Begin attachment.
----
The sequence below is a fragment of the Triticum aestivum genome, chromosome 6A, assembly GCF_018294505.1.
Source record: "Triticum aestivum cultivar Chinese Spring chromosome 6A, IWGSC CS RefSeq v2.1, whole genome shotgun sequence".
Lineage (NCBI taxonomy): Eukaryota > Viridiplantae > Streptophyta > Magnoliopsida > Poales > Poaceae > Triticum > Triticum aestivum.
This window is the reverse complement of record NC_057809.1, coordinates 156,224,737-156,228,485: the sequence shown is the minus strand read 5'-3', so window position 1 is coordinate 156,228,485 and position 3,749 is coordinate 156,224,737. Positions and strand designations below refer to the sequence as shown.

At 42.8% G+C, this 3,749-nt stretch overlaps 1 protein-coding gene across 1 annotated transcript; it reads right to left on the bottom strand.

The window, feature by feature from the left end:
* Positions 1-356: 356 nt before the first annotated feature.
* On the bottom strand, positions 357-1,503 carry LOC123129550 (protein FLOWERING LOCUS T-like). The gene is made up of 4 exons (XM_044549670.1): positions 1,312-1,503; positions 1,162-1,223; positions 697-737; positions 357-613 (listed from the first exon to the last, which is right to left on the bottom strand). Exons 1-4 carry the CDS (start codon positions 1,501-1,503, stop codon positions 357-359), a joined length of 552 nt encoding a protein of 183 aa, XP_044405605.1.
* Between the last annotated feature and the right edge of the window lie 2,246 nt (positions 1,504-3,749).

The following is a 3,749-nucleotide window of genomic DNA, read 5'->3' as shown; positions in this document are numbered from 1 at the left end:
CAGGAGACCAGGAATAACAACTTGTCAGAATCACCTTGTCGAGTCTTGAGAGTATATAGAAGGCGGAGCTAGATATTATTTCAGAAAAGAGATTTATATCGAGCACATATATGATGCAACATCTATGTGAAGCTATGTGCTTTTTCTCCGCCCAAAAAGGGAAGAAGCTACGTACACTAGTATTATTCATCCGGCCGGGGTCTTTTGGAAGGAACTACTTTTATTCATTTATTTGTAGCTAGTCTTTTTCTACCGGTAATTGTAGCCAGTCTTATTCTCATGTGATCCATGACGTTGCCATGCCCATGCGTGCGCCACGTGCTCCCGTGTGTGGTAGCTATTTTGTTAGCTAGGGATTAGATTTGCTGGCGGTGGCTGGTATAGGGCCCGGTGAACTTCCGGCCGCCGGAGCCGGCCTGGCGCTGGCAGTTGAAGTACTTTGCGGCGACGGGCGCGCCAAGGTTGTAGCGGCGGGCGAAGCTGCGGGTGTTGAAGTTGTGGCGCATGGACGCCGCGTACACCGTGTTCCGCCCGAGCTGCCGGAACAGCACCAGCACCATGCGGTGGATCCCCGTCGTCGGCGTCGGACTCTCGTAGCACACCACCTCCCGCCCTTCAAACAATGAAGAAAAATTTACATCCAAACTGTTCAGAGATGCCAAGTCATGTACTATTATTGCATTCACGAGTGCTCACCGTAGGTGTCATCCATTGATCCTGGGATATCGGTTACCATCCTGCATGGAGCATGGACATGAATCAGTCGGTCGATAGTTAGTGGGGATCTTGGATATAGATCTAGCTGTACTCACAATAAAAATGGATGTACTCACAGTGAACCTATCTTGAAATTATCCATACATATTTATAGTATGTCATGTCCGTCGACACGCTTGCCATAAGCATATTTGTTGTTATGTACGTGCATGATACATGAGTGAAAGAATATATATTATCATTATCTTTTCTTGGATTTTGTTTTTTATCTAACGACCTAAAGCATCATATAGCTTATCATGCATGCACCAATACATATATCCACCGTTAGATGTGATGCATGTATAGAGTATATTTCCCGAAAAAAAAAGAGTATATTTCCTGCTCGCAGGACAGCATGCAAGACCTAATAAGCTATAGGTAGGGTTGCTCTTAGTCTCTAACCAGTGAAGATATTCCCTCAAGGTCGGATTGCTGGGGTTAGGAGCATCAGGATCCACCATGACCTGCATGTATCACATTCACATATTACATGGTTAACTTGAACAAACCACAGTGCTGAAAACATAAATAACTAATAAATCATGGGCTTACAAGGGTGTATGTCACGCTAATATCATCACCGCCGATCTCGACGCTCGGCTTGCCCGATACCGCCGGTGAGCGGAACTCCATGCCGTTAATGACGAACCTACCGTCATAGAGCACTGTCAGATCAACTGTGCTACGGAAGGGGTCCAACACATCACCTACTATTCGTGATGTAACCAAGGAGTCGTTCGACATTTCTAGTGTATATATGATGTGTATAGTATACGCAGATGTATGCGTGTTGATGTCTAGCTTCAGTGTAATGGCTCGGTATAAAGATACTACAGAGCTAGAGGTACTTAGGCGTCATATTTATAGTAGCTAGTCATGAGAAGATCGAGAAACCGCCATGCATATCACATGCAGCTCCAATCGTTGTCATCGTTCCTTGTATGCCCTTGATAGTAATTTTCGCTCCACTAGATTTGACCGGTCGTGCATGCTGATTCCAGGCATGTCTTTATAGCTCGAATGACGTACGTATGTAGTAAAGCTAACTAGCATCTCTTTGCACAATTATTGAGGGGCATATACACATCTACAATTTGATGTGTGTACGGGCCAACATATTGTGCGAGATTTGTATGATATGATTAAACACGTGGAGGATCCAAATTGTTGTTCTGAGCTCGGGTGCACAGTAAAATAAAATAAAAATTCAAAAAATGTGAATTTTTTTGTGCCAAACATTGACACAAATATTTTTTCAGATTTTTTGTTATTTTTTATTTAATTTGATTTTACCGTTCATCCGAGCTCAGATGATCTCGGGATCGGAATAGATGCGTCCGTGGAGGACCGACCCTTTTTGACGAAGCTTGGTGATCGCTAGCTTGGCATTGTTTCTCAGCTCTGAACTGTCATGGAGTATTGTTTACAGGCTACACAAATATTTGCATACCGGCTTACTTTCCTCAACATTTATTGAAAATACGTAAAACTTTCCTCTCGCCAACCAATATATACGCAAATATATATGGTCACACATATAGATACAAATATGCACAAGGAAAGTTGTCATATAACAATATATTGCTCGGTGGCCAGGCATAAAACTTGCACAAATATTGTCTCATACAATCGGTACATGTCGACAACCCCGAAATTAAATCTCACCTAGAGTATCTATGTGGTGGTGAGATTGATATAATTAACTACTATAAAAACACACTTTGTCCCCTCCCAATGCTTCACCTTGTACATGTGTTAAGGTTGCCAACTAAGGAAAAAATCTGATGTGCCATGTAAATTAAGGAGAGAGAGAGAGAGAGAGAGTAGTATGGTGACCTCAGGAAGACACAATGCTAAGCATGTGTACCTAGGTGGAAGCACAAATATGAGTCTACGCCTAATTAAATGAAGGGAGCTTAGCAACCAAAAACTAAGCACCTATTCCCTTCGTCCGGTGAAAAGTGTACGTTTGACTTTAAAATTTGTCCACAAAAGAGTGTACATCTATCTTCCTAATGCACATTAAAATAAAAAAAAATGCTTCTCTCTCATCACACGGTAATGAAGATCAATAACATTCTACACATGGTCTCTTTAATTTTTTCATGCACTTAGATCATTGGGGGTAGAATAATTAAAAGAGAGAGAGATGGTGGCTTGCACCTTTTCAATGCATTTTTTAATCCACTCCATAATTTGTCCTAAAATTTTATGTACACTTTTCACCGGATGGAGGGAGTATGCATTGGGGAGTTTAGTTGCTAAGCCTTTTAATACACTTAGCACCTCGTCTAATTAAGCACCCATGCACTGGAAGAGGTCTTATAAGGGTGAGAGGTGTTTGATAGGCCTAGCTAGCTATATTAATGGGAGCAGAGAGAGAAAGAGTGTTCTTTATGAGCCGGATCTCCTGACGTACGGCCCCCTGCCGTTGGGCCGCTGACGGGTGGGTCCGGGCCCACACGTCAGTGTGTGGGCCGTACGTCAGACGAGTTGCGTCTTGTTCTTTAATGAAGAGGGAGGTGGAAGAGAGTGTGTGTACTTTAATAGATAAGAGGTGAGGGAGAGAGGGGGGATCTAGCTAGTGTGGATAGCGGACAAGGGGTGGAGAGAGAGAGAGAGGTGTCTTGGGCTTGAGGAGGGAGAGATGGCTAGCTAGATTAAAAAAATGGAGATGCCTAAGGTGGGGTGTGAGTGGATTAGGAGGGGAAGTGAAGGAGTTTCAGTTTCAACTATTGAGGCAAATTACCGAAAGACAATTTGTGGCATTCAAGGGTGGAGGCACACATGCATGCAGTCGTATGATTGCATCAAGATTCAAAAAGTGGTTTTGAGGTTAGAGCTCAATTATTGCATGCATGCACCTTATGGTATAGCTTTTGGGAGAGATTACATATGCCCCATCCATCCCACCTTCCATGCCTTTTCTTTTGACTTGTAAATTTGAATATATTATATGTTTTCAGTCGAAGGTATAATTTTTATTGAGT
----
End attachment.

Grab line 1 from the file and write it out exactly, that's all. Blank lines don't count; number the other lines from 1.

The sequence below is a fragment of the Triticum aestivum genome, chromosome 6A, assembly GCF_018294505.1.